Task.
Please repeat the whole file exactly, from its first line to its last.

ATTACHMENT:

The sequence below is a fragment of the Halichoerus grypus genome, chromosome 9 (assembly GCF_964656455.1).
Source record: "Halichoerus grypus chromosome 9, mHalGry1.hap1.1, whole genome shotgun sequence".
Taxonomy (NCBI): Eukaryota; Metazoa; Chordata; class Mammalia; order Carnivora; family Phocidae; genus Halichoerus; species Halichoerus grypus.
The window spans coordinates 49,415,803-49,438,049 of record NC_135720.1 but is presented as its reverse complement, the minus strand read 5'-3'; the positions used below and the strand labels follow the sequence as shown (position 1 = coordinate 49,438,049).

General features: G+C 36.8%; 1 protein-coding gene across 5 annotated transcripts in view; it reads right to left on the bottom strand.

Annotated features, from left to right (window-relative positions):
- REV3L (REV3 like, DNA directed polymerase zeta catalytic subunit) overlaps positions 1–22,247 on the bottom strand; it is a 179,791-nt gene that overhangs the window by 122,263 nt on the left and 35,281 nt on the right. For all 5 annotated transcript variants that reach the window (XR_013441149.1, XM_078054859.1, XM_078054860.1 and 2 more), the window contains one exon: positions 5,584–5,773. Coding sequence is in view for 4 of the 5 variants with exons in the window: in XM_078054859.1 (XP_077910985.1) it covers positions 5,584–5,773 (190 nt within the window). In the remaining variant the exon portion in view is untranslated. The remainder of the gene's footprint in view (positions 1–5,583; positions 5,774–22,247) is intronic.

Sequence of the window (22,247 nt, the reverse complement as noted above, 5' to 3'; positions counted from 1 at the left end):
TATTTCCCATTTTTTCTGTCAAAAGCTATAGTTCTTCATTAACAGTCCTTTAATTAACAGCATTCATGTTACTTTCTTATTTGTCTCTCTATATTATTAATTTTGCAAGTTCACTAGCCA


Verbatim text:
The sequence below is a fragment of the Halichoerus grypus genome, chromosome 9 (assembly GCF_964656455.1).
Source record: "Halichoerus grypus chromosome 9, mHalGry1.hap1.1, whole genome shotgun sequence".
Taxonomy (NCBI): Eukaryota; Metazoa; Chordata; class Mammalia; order Carnivora; family Phocidae; genus Halichoerus; species Halichoerus grypus.
The window spans coordinates 49,415,803-49,438,049 of record NC_135720.1 but is presented as its reverse complement, the minus strand read 5'-3'; the positions used below and the strand labels follow the sequence as shown (position 1 = coordinate 49,438,049).

General features: G+C 36.8%; 1 protein-coding gene across 5 annotated transcripts in view; it reads right to left on the bottom strand.

Annotated features, from left to right (window-relative positions):
- REV3L (REV3 like, DNA directed polymerase zeta catalytic subunit) overlaps positions 1–22,247 on the bottom strand; it is a 179,791-nt gene that overhangs the window by 122,263 nt on the left and 35,281 nt on the right. For all 5 annotated transcript variants that reach the window (XR_013441149.1, XM_078054859.1, XM_078054860.1 and 2 more), the window contains one exon: positions 5,584–5,773. Coding sequence is in view for 4 of the 5 variants with exons in the window: in XM_078054859.1 (XP_077910985.1) it covers positions 5,584–5,773 (190 nt within the window). In the remaining variant the exon portion in view is untranslated. The remainder of the gene's footprint in view (positions 1–5,583; positions 5,774–22,247) is intronic.

Sequence of the window (22,247 nt, the reverse complement as noted above, 5' to 3'; positions counted from 1 at the left end):
TATTTCCCATTTTTTCTGTCAAAAGCTATAGTTCTTCATTAACAGTCCTTTAATTAACAGCATTCATGTTACTTTCTTATTTGTCTCTCTATATTATTAATTTTGCAAGTTCACTAGCCA